Albeit the Court did not find an abuse of law in the present case, in line with its earlier case law it confirmed that the establishment of abuse of law presupposes the presence of an objective and a subjective element. The objective element means that despite formal observance of the provisions of EU law, the purpose of those rules has not been achieved, while the subjective element refers to an ’intention to obtain an improper advantage from the EU rules by artificially creating the conditions laid down for obtaining it.’
The second question concerned the validity of Article 3 of Directive 98/5/EC. The CNF took the view that Article 3 of Directive 98/5/EC leads to the circumvention of the Italian Constitution that requires passing a state exam for exercising the legal profession as Directive 98/5/EC allows Italian citizens who obtained their professional legal qualification somewhere else to practise the legal profession in Italy. Accordingly, Article 3 of Directive 98/5/EC would infringe the Italian Constitution in violation also Article 4 (2) TEU, the national identity clause, that would render Article 3 invalid. Pursuant to the first sentence of Article 4 (2) TEU, the Union shall respect the equality of Member States before the Treaties as well as their national identities, inherent in their fundamental structures, political and constitutional, inclusive of regional and local self-government. The Court shortly addressed this question, by noting that Article 3 of Directive 98/5/EC in itself does not regulate the access to the legal profession nor the practice of that profession under the professional title of the host Member State. In the given case, the Italian lawyers intended to practise in Italy using their Spanish title ‘abogado’. The Court concluded that an application for registration in the register of lawyers qualified abroad does not constitute a circumvention of the rules of the host Member State on the access to the legal profession, even if the lawyer concerned travelled to another Member State to gain profession qualification there and then returned to his Member State of nationality in order to start practising there.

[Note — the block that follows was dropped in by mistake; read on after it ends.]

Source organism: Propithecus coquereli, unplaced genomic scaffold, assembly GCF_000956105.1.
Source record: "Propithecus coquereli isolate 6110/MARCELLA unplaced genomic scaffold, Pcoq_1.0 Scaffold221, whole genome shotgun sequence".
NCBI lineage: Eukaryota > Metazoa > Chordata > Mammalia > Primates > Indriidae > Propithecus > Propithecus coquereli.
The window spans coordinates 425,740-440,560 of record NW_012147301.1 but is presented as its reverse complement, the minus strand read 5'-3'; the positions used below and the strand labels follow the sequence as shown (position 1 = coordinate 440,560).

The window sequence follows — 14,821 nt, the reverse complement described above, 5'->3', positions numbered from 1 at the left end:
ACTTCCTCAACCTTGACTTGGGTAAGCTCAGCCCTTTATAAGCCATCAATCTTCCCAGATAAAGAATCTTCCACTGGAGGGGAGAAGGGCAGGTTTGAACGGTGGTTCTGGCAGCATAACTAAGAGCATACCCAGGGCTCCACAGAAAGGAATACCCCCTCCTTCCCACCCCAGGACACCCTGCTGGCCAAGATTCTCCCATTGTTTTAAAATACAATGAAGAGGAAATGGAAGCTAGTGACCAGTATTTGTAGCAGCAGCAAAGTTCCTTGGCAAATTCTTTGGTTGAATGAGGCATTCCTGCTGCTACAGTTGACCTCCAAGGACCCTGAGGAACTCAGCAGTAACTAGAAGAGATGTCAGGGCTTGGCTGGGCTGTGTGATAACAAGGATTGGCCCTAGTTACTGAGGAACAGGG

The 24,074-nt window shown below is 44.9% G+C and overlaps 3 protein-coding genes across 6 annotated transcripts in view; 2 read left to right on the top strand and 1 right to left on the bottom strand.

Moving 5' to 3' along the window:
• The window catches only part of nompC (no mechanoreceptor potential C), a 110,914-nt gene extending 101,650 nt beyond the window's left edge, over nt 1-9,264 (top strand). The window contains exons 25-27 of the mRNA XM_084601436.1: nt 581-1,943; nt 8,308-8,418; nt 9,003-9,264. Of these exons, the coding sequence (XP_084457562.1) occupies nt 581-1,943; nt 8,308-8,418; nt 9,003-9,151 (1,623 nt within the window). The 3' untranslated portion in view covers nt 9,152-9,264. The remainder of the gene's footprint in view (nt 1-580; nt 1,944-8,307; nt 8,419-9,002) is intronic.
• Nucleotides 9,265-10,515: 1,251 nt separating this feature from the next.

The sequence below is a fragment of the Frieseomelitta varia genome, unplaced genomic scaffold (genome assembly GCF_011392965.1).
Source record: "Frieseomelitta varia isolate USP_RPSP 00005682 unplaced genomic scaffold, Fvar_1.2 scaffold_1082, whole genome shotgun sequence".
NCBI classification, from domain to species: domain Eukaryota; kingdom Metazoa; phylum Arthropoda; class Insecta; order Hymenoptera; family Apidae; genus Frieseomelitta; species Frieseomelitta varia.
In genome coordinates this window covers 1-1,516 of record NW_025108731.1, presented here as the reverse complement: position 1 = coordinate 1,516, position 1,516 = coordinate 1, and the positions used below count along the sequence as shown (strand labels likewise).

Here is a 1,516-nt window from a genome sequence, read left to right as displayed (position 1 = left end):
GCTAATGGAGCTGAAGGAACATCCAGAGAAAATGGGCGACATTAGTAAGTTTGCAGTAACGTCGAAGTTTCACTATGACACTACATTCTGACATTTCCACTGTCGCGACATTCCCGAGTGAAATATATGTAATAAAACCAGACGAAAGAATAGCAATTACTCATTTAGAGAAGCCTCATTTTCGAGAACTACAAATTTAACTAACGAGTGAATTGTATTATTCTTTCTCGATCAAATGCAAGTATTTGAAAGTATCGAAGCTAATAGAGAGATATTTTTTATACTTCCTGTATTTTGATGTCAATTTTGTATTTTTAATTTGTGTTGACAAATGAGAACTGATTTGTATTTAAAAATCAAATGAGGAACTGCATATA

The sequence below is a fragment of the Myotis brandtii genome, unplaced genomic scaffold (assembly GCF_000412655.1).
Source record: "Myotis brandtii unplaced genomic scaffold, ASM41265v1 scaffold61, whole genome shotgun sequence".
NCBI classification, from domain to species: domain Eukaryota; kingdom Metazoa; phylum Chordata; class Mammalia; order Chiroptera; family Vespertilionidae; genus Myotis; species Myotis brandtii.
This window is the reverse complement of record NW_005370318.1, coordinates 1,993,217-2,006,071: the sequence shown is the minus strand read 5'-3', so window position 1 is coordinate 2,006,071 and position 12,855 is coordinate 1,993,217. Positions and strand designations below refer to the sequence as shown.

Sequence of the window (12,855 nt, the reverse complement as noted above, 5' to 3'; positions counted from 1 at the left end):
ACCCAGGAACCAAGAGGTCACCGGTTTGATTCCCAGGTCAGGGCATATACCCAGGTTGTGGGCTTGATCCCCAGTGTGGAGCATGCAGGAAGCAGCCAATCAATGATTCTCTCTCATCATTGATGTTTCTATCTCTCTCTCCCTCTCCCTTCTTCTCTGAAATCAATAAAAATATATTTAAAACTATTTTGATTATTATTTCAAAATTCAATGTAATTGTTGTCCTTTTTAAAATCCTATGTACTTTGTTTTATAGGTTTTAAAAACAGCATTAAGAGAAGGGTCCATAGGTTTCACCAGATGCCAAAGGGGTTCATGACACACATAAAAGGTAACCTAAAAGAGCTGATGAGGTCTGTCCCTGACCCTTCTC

The views expressed above belong to the author and do not in any way represent the views of the HAS Centre for Social Sciences.